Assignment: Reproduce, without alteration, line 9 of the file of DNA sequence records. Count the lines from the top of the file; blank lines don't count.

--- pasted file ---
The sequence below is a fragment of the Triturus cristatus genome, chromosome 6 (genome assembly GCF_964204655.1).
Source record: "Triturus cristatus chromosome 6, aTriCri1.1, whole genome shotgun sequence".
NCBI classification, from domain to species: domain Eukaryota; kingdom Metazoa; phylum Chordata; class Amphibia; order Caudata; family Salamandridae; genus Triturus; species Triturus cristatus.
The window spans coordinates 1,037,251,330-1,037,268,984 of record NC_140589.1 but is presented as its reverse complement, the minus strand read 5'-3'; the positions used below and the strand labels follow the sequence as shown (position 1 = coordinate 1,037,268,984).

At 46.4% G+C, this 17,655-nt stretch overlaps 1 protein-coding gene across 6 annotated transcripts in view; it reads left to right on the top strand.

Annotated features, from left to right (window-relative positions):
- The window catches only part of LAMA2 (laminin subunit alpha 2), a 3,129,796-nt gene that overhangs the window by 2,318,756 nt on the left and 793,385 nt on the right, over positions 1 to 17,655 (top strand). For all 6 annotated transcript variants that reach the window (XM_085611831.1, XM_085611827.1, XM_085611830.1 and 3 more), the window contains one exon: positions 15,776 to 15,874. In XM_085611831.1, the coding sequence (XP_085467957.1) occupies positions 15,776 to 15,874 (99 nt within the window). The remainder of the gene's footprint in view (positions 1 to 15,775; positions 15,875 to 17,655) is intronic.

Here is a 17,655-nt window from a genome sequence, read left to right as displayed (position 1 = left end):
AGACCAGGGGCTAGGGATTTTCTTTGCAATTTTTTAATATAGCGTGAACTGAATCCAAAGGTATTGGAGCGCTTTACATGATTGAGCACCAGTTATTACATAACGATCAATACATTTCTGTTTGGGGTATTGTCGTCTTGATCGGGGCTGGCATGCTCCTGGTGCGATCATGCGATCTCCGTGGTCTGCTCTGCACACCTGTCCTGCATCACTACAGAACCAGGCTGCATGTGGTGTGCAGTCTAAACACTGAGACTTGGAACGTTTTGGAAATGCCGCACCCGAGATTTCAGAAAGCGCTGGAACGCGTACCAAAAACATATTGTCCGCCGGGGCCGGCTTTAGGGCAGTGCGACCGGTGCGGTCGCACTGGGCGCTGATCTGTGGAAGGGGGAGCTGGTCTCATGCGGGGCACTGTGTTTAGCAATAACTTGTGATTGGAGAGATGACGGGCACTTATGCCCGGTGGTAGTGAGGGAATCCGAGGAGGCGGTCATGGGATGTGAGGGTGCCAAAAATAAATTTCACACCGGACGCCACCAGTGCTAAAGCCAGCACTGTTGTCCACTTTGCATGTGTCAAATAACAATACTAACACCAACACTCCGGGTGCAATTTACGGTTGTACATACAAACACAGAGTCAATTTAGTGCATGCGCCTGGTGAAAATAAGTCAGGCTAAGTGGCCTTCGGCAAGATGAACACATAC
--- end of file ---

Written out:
AGACCAGGGGCTAGGGATTTTCTTTGCAATTTTTTAATATAGCGTGAACTGAATCCAAAGGTATTGGAGCGCTTTACATGATTGAGCACCAGTTATTACATAACGATCAATACATTTCTGTTTGGGGTATTGTCGTCTTGATCGGGGCTGGCATGCTCCTGGTGCGATCATGCGATCTCCGTGGTCTGCTCTGCACACCTGTCCTGCATCACTACAGAACCAGGCTGCATGTGGTGTGCAGTCTAAACACTGAGACTTGGAACGTTTTGGAAATGCCGCACCCGAGATTTCAGAAAGCGCTGGAACGCGTACCAAAAACATATTGTCCGCCGGGGCCGGCTTTAGGGCAGTGCGACCGGTGCGGTCGCACTGGGCGCTGATCTGTGGAAGGGGGAGCTGGTCTCATGCGGGGCACTGTGTTTAGCAATAACTTGTGATTGGAGAGATGACGGGCACTTATGCCCGGTGGTAGTGAGGGAATCCGAGGAGGCGGTCATGGGATGTGAGGGTGCCAAAAATAAATTTCACACCGGACGCCACCAGTGCTAAAGCCAGCACTGTTGTCCACTTTGCATGTGTCAAATAACAATACTAACACCAACACTCCGGGTGCAATTTACGGTTGTACATACAAACACAGAGTCAATTTAGTGCATGCGCCTGGTGAAAATAAGTCAGGCTAAGTGGCCTTCGGCAAGATGAACACATAC